Endometrial co-culture is a laboratory method that utilizes the mother's own uterine lining cells to enhance embryo quality. Simply stated, in a separate menstrual cycle one to two months before undergoing an IVF procedure, the woman undergoes a biopsy of her endometrial lining seven to ten days after ovulation. The cells are separated, grown in the laboratory, and frozen, later to be thawed during the subsequent IVF cycle. After her eggs are fertilized through IVF techniques, the embryos are grown on top of the mother's extracted cells. This provides a better environment for the embryos, especially for couples who have exhibited poor embryo quality in previous IVF cycles.
Co-culture is usually reserved for use in "poor prognosis" patients, particularly when other cycles have failed because of slow growth of the embryo. This method is not a "cure" for age-related IVF failures, but in properly selected couples, it has significantly improved embryo quality.
Preimplantation Genetic Diagnosis
IVF technology allows us to analyze the genetic makeup of embryos that are developing outside the body. We can now remove a single cell from the developing embryo without harm and analyze that embryo for specific genetic disorders (or flaws) that may exist in either or both parents. By removing one or two cells from the embryo, we can successfully screen for genetic diseases such as cystic fibrosis, sickle cell disease, and Tay-Sachs disease, among many other conditions. More than two hundred genetic diseases have been successfully analyzed in preimplantation embryos. Embryos can also be sorted to avoid X-linked (sex-linked) disorders such as hemophilia, muscular dystrophy, and many others. We can also detect chromosomal abnormalities in couples who suffer from recurrent pregnancy losses as well as in women who have miscarriages due to too many or too few chromosomes. If you have a sex-linked disorder, we can identify the gender of the embryos to avoid transmission of these diseases. New methods of genetic screening allow us to screen for multiple disorders at the same time. Future developments in this area will allow us not only to diagnose genetic problems better but to treat genetically related disorders.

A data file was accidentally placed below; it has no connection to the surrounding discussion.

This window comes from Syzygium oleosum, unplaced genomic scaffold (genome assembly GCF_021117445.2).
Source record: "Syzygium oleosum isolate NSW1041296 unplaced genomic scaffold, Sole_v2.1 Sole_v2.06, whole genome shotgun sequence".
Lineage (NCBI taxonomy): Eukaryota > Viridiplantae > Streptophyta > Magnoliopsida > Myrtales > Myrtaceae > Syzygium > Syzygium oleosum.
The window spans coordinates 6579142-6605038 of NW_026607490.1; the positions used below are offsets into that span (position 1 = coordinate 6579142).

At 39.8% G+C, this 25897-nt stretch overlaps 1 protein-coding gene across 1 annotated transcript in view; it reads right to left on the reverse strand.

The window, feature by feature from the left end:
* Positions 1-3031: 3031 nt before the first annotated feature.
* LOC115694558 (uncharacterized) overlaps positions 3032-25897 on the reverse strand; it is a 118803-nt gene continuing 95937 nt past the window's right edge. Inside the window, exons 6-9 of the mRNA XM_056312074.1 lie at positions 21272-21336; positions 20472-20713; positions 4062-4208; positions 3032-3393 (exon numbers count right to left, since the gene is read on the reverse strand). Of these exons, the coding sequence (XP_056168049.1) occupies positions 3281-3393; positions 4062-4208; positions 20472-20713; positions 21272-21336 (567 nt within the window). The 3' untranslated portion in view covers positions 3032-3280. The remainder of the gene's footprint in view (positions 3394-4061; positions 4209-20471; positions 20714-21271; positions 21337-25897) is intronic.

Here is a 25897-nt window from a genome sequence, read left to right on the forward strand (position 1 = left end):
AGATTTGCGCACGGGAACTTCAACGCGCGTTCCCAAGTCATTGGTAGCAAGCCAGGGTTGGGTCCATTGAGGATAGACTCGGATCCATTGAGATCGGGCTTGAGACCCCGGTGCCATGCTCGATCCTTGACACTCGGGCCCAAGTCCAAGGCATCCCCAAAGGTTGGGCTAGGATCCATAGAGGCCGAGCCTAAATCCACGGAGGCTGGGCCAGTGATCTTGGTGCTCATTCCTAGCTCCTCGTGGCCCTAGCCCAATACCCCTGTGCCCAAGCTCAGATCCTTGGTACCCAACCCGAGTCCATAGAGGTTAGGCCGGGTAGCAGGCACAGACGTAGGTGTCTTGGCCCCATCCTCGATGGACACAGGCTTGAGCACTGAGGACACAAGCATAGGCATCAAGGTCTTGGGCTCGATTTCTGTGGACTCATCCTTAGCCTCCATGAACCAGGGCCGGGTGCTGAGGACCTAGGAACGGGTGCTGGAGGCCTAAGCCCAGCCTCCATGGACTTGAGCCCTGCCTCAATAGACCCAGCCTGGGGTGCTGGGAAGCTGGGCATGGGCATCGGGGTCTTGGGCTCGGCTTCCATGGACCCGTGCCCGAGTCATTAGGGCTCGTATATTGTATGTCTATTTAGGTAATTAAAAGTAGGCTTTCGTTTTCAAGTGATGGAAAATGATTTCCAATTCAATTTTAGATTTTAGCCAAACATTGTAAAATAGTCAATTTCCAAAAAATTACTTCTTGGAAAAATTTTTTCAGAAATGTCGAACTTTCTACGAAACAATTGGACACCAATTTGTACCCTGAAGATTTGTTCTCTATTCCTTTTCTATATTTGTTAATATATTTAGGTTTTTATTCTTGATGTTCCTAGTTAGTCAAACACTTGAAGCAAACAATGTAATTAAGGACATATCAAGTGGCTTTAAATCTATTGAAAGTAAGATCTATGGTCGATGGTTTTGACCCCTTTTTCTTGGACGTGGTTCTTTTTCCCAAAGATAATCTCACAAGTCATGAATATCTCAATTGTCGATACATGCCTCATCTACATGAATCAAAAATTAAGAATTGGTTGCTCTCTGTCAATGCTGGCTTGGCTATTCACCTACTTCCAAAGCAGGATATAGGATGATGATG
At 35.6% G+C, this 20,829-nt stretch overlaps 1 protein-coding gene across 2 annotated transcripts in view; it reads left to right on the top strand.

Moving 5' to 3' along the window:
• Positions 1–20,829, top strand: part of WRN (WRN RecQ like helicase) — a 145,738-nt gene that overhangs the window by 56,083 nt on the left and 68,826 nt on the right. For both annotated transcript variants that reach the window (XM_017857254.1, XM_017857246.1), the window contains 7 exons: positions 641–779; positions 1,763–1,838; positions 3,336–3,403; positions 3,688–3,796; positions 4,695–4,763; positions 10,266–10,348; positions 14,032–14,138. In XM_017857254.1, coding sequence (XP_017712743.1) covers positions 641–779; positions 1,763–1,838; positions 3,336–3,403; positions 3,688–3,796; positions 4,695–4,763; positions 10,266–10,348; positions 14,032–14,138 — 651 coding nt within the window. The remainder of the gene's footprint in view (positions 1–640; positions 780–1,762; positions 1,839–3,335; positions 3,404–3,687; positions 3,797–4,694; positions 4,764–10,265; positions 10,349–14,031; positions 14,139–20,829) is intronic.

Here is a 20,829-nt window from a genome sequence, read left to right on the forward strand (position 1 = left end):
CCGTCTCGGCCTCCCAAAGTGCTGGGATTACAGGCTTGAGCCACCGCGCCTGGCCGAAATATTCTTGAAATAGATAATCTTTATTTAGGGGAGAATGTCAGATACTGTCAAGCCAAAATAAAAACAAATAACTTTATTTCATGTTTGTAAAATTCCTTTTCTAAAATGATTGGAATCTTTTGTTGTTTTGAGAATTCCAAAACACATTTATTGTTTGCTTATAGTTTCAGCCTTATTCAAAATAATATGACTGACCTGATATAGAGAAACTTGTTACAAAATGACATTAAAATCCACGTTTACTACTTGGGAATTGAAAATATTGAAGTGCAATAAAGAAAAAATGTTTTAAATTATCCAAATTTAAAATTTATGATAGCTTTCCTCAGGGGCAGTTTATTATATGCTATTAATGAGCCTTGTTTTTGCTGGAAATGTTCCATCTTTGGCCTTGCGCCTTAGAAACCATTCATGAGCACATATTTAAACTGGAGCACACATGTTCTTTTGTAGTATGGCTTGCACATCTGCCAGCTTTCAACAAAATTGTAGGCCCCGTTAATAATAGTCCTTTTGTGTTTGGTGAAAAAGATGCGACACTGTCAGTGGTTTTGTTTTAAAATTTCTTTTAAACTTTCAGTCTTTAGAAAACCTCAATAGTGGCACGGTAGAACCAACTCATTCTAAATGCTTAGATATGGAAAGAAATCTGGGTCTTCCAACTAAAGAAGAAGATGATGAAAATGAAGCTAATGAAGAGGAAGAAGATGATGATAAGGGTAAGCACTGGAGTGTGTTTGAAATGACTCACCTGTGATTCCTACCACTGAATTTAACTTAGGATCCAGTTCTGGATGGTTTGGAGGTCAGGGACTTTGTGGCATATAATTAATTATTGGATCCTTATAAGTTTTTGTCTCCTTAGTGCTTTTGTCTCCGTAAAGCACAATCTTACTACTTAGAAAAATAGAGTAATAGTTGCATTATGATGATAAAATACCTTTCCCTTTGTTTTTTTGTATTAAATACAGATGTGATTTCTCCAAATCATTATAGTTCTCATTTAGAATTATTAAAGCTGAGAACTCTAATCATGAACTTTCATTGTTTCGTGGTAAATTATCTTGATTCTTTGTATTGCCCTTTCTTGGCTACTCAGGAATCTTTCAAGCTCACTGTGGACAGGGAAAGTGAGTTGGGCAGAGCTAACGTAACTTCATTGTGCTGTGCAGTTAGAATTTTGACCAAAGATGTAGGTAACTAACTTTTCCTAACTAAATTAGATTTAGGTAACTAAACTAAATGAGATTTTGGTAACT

For more detailed information on donor eggs, see Chapter 13, and for more on embryo co-culture and PGD, see Chapter 12.
In the Future Egg Maturation in the Laboratory
During an IVF cycle, eggs are recovered from a woman's ovaries after a seven-to-twelve-day treatment with hormones to stimulate her ovaries. In this process we override the woman's natural tendency to produce a single egg. On average, we aim to harvest between five and fifteen eggs. These eggs are then fertilized with the male partner's sperm, and the ensuing embryos are then transferred into the woman's uterus.
Unfortunately, not all women respond to the stimulating hormones in a predictable fashion. Some respond excessively and others not at all. One potential approach to circumvent stimulation problems is to collect immature eggs and mature them in the laboratory. While this approach is not quite as effective as conventional IVF, it is being optimized in several laboratories throughout the world. This could be the treatment of choice for women when ovarian stimulation is not recommended for medical reasons.